The Last of the True Believers

Nanci Griffith

  • AllMusic Rating
  • User Ratings (0)
  • Your Rating

The Last of the True Believers Review

by Lindsay Planer

This is Nanci Griffith's fourth and final release on Rounder Records' folk subsidiary, Philo. At the time Griffith relocated to Nashville, TN, her decidedly Texan sense of musicality had already begun developing subtle hues of Appalachia as well as the cosmopolitan country that would inform her mid- to late-'80s stint on MCA. However, it is the overwhelming strength and conviction in the singer/songwriter's original material on The Last of the True Believers that remain indelibly impressed upon enthusiasts and critics alike. As such, Griffith has retained a copious sampling from the disc in her subsequent live performance repertoire. Griffith's crystalline vocals are well matched to the warm, earthy acoustic instrumentation on the intimate "More Than a Whisper" and "The Wing and the Wheel." At times, the delicate interplay creates a mutual envelopment of the human vocal instrument with that of the stringed nature -- most notably on the heartfelt "Love at the Five and Dime." By way of contrast, Griffith defies her somewhat introverted image on the tongue-in-cheek (no pun!) love song "Looking for the Time (Workin' Girl)" and the effervescent waltz "Love's Found a Shoulder." Lying nestled between are spry melodies such as "Banks of the Pontchartrain," featuring some nice picking from Béla Fleck (banjo), and "Goin' Gone," which perfectly captures some of Lloyd Green's finest pedal steel work on the disc. Griffith's pure and otherwise unaffected performance style would continue to carry through her subsequent efforts, most notably Lone Star State of Mind (1987), which in many ways is a companion, rather than simply the follow-up, to The Last of the True Believers.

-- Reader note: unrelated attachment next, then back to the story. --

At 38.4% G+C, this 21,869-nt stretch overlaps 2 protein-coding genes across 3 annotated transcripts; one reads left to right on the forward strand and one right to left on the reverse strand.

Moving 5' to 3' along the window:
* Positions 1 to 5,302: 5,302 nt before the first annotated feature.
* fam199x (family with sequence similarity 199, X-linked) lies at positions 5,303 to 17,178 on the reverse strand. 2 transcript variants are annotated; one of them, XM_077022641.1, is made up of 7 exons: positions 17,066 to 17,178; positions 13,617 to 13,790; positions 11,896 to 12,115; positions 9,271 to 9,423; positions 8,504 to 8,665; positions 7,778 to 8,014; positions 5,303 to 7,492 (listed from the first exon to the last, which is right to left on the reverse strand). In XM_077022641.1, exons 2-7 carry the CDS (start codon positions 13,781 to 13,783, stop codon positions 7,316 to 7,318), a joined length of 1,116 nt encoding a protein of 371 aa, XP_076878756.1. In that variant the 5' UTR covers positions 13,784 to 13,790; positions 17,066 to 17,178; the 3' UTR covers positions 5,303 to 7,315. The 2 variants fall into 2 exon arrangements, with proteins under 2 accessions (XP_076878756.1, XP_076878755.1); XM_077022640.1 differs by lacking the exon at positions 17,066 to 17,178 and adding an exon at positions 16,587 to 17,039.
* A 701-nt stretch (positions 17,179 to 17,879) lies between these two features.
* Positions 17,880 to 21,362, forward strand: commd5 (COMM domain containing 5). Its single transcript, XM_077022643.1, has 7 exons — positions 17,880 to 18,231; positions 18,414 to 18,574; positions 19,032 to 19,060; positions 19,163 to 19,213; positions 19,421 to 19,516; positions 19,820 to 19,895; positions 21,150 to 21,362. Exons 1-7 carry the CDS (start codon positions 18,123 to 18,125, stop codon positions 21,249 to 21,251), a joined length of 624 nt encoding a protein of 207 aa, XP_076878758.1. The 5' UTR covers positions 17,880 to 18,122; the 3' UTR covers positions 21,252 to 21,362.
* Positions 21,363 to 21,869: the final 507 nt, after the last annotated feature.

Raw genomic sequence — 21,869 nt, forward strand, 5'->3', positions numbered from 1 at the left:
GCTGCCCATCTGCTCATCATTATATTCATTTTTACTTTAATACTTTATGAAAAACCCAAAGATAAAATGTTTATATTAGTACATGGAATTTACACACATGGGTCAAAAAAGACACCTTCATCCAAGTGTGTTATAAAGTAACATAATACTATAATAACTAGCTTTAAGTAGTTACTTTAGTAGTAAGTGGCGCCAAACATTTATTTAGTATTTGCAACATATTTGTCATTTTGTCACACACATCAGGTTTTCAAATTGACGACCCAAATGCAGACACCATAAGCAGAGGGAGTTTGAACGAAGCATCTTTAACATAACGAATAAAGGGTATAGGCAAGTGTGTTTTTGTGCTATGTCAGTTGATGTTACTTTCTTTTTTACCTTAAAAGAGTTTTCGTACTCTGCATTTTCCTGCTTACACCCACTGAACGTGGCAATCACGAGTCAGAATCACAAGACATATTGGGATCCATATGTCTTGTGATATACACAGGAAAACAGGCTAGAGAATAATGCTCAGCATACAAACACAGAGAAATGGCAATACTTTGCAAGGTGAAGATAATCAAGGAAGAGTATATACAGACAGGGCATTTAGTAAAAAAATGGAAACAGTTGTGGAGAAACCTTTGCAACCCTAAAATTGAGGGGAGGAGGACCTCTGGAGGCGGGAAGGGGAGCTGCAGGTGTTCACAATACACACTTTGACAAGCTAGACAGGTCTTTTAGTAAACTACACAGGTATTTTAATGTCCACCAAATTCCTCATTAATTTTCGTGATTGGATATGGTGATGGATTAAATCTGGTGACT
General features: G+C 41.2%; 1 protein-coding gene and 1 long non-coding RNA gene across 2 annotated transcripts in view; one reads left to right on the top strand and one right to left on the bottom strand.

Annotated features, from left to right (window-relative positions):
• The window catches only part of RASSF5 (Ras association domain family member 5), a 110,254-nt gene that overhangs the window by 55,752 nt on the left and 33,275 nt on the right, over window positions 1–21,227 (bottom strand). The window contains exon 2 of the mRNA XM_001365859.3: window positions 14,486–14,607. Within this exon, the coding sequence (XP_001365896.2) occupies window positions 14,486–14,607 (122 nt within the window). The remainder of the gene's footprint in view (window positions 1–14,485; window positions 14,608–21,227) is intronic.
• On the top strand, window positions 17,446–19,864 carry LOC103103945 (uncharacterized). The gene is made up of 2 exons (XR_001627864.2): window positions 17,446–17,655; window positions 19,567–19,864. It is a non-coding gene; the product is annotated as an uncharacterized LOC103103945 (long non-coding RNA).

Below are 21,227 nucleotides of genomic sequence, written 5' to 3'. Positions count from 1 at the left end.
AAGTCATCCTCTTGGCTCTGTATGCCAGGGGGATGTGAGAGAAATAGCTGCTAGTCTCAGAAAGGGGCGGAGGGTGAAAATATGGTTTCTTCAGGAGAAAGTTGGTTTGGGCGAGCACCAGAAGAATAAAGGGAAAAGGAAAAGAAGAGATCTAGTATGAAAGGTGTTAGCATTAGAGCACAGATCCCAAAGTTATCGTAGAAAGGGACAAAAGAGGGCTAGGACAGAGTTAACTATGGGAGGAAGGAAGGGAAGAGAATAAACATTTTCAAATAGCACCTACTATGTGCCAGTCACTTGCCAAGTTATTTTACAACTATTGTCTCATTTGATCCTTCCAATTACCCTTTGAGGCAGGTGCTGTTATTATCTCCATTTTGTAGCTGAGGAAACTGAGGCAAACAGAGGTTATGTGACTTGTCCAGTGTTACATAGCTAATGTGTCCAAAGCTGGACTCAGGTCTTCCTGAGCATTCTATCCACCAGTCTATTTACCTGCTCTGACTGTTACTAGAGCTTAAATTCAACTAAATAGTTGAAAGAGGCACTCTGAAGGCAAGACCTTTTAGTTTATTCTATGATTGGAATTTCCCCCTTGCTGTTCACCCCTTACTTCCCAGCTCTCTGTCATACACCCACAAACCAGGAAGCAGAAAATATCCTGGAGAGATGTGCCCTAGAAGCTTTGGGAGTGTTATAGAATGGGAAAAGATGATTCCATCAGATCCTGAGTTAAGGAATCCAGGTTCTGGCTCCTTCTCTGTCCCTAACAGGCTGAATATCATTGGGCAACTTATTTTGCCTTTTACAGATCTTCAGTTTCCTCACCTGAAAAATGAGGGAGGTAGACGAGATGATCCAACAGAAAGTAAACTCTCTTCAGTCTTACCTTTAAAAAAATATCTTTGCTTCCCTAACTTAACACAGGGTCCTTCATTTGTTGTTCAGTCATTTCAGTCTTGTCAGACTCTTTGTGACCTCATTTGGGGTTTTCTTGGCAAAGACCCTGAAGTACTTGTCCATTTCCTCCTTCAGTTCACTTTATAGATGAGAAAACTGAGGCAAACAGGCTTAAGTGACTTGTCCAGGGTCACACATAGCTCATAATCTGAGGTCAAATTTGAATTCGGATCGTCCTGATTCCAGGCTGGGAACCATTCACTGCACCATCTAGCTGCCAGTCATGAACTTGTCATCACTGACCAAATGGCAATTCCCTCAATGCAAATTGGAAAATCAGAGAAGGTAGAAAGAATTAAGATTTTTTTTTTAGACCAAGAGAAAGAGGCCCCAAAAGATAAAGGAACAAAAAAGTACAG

blue highlight denotes track pick